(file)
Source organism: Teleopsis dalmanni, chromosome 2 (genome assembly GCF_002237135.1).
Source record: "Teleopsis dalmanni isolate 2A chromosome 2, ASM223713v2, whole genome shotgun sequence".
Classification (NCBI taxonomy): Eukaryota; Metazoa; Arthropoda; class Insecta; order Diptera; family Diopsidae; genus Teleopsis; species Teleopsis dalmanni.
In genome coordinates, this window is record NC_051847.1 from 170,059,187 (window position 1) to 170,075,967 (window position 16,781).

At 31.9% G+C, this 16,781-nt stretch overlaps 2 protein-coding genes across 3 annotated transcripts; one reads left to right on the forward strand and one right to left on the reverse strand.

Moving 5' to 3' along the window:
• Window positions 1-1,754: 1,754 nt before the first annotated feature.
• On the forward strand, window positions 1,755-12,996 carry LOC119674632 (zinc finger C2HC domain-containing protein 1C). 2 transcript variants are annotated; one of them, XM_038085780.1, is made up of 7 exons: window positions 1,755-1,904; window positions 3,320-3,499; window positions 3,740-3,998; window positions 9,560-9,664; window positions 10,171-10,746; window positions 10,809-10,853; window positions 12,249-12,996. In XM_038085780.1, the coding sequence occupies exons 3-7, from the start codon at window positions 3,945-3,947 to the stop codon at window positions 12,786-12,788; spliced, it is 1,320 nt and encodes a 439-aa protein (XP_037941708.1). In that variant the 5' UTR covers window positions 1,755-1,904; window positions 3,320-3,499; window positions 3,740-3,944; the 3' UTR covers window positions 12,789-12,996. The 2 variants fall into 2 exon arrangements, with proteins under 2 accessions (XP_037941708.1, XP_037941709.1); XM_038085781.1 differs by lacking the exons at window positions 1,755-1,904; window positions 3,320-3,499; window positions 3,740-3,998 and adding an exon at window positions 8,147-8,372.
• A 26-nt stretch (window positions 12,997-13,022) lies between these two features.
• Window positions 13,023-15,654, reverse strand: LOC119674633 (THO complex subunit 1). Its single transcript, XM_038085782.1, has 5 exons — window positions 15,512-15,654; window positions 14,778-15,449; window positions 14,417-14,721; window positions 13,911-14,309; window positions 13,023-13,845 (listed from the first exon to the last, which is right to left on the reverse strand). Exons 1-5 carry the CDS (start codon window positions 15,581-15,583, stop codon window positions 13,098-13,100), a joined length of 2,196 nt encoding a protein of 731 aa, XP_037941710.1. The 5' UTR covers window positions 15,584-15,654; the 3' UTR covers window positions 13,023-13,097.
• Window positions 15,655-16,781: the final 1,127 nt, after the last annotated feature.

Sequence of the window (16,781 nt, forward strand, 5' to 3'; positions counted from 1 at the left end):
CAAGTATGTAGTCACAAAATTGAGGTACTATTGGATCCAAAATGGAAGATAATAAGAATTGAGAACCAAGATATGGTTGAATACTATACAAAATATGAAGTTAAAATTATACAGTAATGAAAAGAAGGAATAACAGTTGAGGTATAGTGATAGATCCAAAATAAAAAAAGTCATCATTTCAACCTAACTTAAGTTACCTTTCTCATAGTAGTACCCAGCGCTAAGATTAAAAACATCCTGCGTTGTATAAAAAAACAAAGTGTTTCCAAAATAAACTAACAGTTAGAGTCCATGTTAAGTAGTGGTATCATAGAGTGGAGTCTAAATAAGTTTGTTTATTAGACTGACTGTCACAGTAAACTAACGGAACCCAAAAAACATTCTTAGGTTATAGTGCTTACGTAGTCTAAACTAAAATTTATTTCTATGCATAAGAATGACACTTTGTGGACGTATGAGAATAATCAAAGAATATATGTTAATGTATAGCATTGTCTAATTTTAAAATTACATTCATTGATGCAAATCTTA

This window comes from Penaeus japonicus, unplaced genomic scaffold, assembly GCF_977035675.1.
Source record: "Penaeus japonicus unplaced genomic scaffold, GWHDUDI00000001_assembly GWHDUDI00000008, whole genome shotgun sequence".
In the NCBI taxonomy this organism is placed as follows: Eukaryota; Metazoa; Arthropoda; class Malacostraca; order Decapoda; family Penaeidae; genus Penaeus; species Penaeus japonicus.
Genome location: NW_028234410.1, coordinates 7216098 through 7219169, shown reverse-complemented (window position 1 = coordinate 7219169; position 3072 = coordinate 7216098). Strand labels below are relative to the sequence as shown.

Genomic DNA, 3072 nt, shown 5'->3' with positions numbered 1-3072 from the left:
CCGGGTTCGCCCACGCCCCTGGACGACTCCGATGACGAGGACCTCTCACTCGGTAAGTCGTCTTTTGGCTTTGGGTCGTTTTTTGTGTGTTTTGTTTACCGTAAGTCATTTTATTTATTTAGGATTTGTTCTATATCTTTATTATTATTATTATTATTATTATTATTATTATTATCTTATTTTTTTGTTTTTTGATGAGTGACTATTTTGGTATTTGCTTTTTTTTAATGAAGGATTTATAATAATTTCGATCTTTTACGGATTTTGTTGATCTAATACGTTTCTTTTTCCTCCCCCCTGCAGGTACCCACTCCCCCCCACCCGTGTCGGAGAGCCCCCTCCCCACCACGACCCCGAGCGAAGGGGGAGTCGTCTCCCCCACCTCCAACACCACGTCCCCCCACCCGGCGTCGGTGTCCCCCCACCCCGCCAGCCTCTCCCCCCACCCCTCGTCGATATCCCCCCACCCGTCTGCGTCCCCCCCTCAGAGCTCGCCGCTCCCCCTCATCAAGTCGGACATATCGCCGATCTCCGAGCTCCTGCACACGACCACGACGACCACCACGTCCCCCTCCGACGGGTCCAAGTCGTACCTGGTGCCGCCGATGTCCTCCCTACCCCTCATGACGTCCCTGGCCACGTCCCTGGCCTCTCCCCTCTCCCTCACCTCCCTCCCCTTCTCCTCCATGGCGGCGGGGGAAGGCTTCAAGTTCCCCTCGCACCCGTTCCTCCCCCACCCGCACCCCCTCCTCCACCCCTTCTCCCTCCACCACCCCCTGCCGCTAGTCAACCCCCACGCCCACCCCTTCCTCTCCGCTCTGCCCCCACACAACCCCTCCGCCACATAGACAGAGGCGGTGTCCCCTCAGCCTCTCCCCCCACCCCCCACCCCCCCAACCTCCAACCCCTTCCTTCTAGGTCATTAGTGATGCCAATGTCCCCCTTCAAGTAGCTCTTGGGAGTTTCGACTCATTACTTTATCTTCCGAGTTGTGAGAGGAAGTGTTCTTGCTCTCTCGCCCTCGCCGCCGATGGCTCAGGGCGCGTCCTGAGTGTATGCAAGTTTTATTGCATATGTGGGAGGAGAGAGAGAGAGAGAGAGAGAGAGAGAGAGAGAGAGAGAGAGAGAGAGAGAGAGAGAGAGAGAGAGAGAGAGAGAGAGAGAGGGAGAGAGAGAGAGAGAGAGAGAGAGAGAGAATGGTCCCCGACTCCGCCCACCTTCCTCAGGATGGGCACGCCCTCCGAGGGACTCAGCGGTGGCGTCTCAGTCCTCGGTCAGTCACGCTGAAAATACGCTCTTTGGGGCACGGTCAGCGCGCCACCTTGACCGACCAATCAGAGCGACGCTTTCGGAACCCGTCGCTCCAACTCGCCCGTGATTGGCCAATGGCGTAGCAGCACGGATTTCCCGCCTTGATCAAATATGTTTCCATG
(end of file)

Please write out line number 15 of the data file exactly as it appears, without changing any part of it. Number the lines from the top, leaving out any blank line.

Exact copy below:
Source record: "Penaeus japonicus unplaced genomic scaffold, GWHDUDI00000001_assembly GWHDUDI00000008, whole genome shotgun sequence".